Mar 222017

Maria M Bridge – bad attitude, poor communications

We are republishing some of our posts on Toxic Masters. Have you a horror story about dysfunctional leaders aboard or ashore? Tell us in confidence at, we’d like to hear what you have to say – and do share the post with your friends in the industry.

Confusion between rate of turn and rudder indicators, cultural insensitivity, the master’s insufficient English, a non-functioning AIS and VTS operators that did not react to the developing situation were key factors in the 12 July 2009 grounding of the Italian-registered chemical tanker Maria M says the Swedish Transport Agency report on the incident.

It was not a good start to the master’s first day in command of the vessel.

In a well-run bridge team subordinates have the confidence to bring a superior officer’s attention to errors, or pro-actively clarify a situation. In this case the master’s abrasive manner discouraged those on the bridge from giving him information necessary for safe navigation or from telling him what was going on.


Forward view, ROT indicator and rudder indicator highlighted for clarity.

Predisposing conditions included the Italian master’s lack of familiarity with bridge instrumentation and, says the report ‘insufficient English’, although English was the ship’s working language. That made it difficult for him to communicate clearly with the Filipino officers on the bridge who spoke and understood English and for them to communicate with him and may have increased the master’s impatience and frustration as events unfolded.

After coming onto the bridge while the third officer was on watch the master took the con without specifically saying that he was doing so. The master gave a number of rudder and engine orders. He appears to have confused the rudder angle indicator and rate of turn indicator. Because of that confusion he came to believe that his orders were not being followed and at one stage the helmsman was ‘taken by force off his position’.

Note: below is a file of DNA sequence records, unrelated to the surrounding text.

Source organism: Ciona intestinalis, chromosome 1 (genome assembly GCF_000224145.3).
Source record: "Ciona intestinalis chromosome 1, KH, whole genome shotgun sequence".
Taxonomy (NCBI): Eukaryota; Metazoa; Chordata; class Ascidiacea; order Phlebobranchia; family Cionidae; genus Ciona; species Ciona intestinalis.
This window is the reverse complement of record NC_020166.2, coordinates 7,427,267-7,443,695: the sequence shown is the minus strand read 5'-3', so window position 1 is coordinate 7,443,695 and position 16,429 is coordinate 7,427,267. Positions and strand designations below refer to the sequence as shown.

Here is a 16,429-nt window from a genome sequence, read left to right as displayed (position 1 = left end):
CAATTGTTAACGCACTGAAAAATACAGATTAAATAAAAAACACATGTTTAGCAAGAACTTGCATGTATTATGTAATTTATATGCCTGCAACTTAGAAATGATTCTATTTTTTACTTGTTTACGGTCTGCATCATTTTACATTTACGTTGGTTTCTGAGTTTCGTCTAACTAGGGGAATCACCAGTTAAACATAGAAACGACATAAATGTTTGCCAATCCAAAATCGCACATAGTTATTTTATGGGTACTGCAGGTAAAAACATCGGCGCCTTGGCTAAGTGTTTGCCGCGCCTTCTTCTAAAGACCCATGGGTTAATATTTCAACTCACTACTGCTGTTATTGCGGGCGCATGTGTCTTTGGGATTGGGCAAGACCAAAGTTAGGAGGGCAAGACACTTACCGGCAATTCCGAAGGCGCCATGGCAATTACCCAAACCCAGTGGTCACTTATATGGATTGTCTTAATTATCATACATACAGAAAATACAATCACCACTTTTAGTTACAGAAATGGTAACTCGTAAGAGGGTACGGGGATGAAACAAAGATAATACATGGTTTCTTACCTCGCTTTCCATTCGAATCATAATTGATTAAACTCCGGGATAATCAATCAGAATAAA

By now the others on the bridge, were almost certainly confused – they were carrying out the master’s orders but were called ‘idiots’ on at least two occasions for doing so.

At one point the master reduced engine speed and order hard port but the ship continued to turn to starboard. Given the heightened stresses on the bridge it is possible that the master had forgotten that he had reduced speed, which reduced the vessel’s responsiveness to the rudder.

With the toxic atmosphere on the bridge the third officer, on his first contract as such and now evidentially nervous, gave only the course and distance information that the master demanded but no supplementary information such as when they entered a no-go area that had been marked by the crew on the chart.

Says the Swedish Transport Agency report: “The sound recording on the VDR indicates that the master was a man with authority and a commanding presence who, on at least two occasions, called someone on the bridge an idiot. The suspicion about these characteristics was increased at the visit on board by the investigator while
the ship was still aground.

“One also gets an impression of an unobtrusive third officer, who indeed
was familiar with the function of the instruments, but who probably due to
difference in age and out of respect, was not willing to question or rebuke
his master. Also this impression from the VDR was increased at the
investigator’s visit on board.

”Consciously or unconsciously, the Italian master with his authority did
obviously not take in the information and knowledge from his Filipino
officers about the equipment on the bridge.”

Sorry, the comment form is closed at this time.